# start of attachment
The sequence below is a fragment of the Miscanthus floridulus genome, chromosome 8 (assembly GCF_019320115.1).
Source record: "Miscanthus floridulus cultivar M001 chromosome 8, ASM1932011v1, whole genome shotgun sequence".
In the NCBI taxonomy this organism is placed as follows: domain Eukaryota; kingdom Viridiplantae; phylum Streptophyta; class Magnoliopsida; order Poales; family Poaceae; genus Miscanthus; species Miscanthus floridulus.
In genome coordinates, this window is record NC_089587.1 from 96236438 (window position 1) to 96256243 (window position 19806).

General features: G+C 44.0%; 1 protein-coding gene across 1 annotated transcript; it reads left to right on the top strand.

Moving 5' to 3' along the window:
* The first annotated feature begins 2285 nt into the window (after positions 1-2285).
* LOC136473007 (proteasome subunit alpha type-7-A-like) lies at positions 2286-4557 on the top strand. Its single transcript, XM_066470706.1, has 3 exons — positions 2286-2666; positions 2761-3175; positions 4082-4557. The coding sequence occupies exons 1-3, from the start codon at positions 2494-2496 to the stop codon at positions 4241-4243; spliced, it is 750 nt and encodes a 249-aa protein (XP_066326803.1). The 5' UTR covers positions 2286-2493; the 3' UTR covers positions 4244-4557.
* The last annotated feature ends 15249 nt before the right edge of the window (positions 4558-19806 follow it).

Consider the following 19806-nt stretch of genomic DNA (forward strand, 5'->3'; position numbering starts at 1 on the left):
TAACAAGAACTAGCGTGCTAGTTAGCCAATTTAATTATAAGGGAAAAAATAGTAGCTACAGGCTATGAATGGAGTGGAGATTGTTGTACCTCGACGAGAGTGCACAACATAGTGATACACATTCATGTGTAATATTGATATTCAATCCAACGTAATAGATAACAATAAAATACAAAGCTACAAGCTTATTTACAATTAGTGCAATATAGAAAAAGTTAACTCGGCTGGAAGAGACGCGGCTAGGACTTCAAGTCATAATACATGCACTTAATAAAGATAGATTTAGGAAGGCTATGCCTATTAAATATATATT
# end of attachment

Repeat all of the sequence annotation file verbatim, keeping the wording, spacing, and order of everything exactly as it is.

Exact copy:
The sequence below is a fragment of the Miscanthus floridulus genome, chromosome 8 (assembly GCF_019320115.1).
Source record: "Miscanthus floridulus cultivar M001 chromosome 8, ASM1932011v1, whole genome shotgun sequence".
In the NCBI taxonomy this organism is placed as follows: domain Eukaryota; kingdom Viridiplantae; phylum Streptophyta; class Magnoliopsida; order Poales; family Poaceae; genus Miscanthus; species Miscanthus floridulus.
In genome coordinates, this window is record NC_089587.1 from 96236438 (window position 1) to 96256243 (window position 19806).

General features: G+C 44.0%; 1 protein-coding gene across 1 annotated transcript; it reads left to right on the top strand.

Moving 5' to 3' along the window:
* The first annotated feature begins 2285 nt into the window (after positions 1-2285).
* LOC136473007 (proteasome subunit alpha type-7-A-like) lies at positions 2286-4557 on the top strand. Its single transcript, XM_066470706.1, has 3 exons — positions 2286-2666; positions 2761-3175; positions 4082-4557. The coding sequence occupies exons 1-3, from the start codon at positions 2494-2496 to the stop codon at positions 4241-4243; spliced, it is 750 nt and encodes a 249-aa protein (XP_066326803.1). The 5' UTR covers positions 2286-2493; the 3' UTR covers positions 4244-4557.
* The last annotated feature ends 15249 nt before the right edge of the window (positions 4558-19806 follow it).

Consider the following 19806-nt stretch of genomic DNA (forward strand, 5'->3'; position numbering starts at 1 on the left):
TAACAAGAACTAGCGTGCTAGTTAGCCAATTTAATTATAAGGGAAAAAATAGTAGCTACAGGCTATGAATGGAGTGGAGATTGTTGTACCTCGACGAGAGTGCACAACATAGTGATACACATTCATGTGTAATATTGATATTCAATCCAACGTAATAGATAACAATAAAATACAAAGCTACAAGCTTATTTACAATTAGTGCAATATAGAAAAAGTTAACTCGGCTGGAAGAGACGCGGCTAGGACTTCAAGTCATAATACATGCACTTAATAAAGATAGATTTAGGAAGGCTATGCCTATTAAATATATATT